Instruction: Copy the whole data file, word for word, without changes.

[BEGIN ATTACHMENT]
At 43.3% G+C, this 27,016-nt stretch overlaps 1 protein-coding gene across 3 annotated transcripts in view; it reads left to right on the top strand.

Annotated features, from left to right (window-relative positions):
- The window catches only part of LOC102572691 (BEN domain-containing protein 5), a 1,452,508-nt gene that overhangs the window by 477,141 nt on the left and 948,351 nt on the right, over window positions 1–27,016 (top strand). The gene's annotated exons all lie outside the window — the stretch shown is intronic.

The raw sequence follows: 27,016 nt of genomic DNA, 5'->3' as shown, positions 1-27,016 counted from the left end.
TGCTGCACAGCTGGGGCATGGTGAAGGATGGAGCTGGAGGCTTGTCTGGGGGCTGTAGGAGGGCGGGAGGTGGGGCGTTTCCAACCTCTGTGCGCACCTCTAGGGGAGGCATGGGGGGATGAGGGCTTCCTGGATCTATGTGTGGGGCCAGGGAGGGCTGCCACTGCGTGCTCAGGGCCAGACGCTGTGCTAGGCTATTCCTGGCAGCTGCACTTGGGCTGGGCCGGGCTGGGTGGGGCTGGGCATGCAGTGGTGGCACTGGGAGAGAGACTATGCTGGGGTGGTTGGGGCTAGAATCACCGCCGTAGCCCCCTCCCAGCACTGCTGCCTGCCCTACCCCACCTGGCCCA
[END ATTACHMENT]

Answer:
At 43.3% G+C, this 27,016-nt stretch overlaps 1 protein-coding gene across 3 annotated transcripts in view; it reads left to right on the top strand.

Annotated features, from left to right (window-relative positions):
- The window catches only part of LOC102572691 (BEN domain-containing protein 5), a 1,452,508-nt gene that overhangs the window by 477,141 nt on the left and 948,351 nt on the right, over window positions 1–27,016 (top strand). The gene's annotated exons all lie outside the window — the stretch shown is intronic.

The raw sequence follows: 27,016 nt of genomic DNA, 5'->3' as shown, positions 1-27,016 counted from the left end.
TGCTGCACAGCTGGGGCATGGTGAAGGATGGAGCTGGAGGCTTGTCTGGGGGCTGTAGGAGGGCGGGAGGTGGGGCGTTTCCAACCTCTGTGCGCACCTCTAGGGGAGGCATGGGGGGATGAGGGCTTCCTGGATCTATGTGTGGGGCCAGGGAGGGCTGCCACTGCGTGCTCAGGGCCAGACGCTGTGCTAGGCTATTCCTGGCAGCTGCACTTGGGCTGGGCCGGGCTGGGTGGGGCTGGGCATGCAGTGGTGGCACTGGGAGAGAGACTATGCTGGGGTGGTTGGGGCTAGAATCACCGCCGTAGCCCCCTCCCAGCACTGCTGCCTGCCCTACCCCACCTGGCCCA